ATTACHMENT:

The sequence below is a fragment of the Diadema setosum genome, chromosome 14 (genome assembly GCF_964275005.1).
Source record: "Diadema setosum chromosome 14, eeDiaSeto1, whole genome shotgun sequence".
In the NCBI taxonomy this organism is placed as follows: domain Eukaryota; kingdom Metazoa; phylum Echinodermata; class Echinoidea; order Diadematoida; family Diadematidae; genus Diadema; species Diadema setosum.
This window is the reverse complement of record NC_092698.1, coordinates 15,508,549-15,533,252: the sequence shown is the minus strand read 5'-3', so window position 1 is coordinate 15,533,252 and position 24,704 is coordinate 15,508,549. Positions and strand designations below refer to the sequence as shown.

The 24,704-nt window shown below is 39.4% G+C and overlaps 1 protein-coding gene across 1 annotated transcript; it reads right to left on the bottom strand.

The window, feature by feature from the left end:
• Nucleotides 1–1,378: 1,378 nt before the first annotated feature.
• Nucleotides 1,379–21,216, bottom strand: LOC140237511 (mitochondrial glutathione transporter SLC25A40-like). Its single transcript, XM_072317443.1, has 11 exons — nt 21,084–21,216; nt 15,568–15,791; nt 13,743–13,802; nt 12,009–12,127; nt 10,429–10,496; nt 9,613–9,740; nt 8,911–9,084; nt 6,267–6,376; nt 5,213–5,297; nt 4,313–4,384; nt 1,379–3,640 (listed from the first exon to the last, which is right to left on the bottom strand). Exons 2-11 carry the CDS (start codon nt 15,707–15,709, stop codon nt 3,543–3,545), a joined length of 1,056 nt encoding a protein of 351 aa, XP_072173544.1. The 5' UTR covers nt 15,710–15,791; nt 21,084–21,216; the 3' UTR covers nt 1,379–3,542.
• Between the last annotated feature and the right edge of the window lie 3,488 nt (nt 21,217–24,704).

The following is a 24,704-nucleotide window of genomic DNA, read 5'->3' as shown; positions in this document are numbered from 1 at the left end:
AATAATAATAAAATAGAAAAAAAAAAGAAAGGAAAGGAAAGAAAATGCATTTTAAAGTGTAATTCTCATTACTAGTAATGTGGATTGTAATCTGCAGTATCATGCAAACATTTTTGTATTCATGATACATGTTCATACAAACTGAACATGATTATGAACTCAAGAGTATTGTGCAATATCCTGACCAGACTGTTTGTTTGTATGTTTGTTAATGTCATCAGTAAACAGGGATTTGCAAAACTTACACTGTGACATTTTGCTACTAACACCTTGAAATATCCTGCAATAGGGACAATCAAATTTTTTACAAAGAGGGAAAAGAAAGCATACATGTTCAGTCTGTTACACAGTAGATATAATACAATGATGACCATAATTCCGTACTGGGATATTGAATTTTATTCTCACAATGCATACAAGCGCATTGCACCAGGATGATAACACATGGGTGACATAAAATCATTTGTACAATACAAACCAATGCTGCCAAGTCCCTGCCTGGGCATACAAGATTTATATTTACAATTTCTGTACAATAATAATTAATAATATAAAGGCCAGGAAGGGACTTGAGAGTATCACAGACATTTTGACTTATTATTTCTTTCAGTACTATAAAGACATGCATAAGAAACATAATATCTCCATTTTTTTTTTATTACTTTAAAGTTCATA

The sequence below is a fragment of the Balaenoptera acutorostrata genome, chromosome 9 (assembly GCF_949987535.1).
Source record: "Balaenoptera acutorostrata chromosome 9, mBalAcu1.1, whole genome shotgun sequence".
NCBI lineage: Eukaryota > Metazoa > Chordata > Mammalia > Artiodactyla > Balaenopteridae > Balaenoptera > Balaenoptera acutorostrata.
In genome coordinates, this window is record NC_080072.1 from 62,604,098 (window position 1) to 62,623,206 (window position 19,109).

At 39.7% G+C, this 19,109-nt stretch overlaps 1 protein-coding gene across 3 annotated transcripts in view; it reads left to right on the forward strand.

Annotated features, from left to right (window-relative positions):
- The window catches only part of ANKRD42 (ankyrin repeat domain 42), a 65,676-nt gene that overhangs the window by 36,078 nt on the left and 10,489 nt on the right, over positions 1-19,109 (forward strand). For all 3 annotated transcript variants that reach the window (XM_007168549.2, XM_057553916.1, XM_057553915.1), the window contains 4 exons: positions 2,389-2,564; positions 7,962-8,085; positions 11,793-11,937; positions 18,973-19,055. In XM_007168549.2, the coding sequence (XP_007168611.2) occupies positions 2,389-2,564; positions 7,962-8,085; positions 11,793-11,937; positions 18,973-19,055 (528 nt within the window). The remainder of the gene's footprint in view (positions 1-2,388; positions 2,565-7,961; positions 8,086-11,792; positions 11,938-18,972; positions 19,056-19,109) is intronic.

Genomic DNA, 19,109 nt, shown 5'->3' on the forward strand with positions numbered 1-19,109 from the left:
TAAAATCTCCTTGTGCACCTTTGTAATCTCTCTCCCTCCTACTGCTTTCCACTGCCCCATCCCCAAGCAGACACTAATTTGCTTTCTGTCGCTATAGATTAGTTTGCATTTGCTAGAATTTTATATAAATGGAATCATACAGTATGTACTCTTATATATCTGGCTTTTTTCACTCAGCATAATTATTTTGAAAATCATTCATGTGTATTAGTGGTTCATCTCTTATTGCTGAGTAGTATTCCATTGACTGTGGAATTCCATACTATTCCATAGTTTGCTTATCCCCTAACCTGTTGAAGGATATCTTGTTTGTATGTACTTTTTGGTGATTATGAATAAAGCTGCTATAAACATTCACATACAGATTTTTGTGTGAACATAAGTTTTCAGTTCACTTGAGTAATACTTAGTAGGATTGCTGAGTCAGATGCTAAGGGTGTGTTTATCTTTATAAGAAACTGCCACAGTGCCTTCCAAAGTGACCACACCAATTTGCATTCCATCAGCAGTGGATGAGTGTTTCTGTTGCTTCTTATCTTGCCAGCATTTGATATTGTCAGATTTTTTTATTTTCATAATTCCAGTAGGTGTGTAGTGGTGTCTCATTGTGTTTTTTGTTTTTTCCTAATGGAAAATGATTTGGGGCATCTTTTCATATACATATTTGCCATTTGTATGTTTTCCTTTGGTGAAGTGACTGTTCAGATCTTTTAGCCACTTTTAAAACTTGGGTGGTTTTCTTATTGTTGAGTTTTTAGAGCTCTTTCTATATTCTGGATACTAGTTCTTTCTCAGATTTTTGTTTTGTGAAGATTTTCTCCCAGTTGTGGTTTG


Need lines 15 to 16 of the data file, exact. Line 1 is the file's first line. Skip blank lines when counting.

In genome coordinates, this window is record NC_080072.1 from 62,604,098 (window position 1) to 62,623,206 (window position 19,109).

At 39.7% G+C, this 19,109-nt stretch overlaps 1 protein-coding gene across 3 annotated transcripts in view; it reads left to right on the forward strand.